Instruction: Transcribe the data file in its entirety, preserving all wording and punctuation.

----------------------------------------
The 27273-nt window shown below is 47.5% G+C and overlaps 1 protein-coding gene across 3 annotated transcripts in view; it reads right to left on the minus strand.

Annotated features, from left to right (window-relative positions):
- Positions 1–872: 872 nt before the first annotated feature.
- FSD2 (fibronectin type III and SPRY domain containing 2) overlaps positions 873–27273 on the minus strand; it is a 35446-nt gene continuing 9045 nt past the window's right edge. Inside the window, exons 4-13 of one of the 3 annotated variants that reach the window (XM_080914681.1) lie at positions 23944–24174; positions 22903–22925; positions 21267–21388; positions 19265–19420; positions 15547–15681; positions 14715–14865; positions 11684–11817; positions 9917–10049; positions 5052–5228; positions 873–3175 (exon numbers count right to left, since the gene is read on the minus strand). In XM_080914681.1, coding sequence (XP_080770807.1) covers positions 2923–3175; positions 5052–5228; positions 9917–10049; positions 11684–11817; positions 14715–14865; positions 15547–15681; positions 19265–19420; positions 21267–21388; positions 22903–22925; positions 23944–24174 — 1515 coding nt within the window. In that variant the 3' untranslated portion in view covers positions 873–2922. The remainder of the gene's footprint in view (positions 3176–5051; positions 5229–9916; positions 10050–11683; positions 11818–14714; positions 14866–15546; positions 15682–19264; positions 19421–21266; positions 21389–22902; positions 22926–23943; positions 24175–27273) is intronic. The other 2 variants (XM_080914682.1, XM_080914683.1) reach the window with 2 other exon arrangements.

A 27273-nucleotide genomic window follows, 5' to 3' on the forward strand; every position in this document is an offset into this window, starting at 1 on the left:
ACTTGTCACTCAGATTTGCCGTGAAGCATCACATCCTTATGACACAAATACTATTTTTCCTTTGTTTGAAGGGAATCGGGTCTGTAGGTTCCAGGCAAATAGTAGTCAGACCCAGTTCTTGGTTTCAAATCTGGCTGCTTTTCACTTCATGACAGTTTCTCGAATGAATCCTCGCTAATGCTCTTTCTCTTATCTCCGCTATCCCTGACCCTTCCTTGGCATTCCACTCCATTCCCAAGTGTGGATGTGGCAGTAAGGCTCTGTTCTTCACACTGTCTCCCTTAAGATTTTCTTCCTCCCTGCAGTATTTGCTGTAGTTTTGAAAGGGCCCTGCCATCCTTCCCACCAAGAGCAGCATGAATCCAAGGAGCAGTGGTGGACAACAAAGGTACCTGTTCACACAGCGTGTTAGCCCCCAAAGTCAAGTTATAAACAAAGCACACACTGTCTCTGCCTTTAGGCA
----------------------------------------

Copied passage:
The 27273-nt window shown below is 47.5% G+C and overlaps 1 protein-coding gene across 3 annotated transcripts in view; it reads right to left on the minus strand.

Annotated features, from left to right (window-relative positions):
- Positions 1–872: 872 nt before the first annotated feature.
- FSD2 (fibronectin type III and SPRY domain containing 2) overlaps positions 873–27273 on the minus strand; it is a 35446-nt gene continuing 9045 nt past the window's right edge. Inside the window, exons 4-13 of one of the 3 annotated variants that reach the window (XM_080914681.1) lie at positions 23944–24174; positions 22903–22925; positions 21267–21388; positions 19265–19420; positions 15547–15681; positions 14715–14865; positions 11684–11817; positions 9917–10049; positions 5052–5228; positions 873–3175 (exon numbers count right to left, since the gene is read on the minus strand). In XM_080914681.1, coding sequence (XP_080770807.1) covers positions 2923–3175; positions 5052–5228; positions 9917–10049; positions 11684–11817; positions 14715–14865; positions 15547–15681; positions 19265–19420; positions 21267–21388; positions 22903–22925; positions 23944–24174 — 1515 coding nt within the window. In that variant the 3' untranslated portion in view covers positions 873–2922. The remainder of the gene's footprint in view (positions 3176–5051; positions 5229–9916; positions 10050–11683; positions 11818–14714; positions 14866–15546; positions 15682–19264; positions 19421–21266; positions 21389–22902; positions 22926–23943; positions 24175–27273) is intronic. The other 2 variants (XM_080914682.1, XM_080914683.1) reach the window with 2 other exon arrangements.

A 27273-nucleotide genomic window follows, 5' to 3' on the forward strand; every position in this document is an offset into this window, starting at 1 on the left:
ACTTGTCACTCAGATTTGCCGTGAAGCATCACATCCTTATGACACAAATACTATTTTTCCTTTGTTTGAAGGGAATCGGGTCTGTAGGTTCCAGGCAAATAGTAGTCAGACCCAGTTCTTGGTTTCAAATCTGGCTGCTTTTCACTTCATGACAGTTTCTCGAATGAATCCTCGCTAATGCTCTTTCTCTTATCTCCGCTATCCCTGACCCTTCCTTGGCATTCCACTCCATTCCCAAGTGTGGATGTGGCAGTAAGGCTCTGTTCTTCACACTGTCTCCCTTAAGATTTTCTTCCTCCCTGCAGTATTTGCTGTAGTTTTGAAAGGGCCCTGCCATCCTTCCCACCAAGAGCAGCATGAATCCAAGGAGCAGTGGTGGACAACAAAGGTACCTGTTCACACAGCGTGTTAGCCCCCAAAGTCAAGTTATAAACAAAGCACACACTGTCTCTGCCTTTAGGCA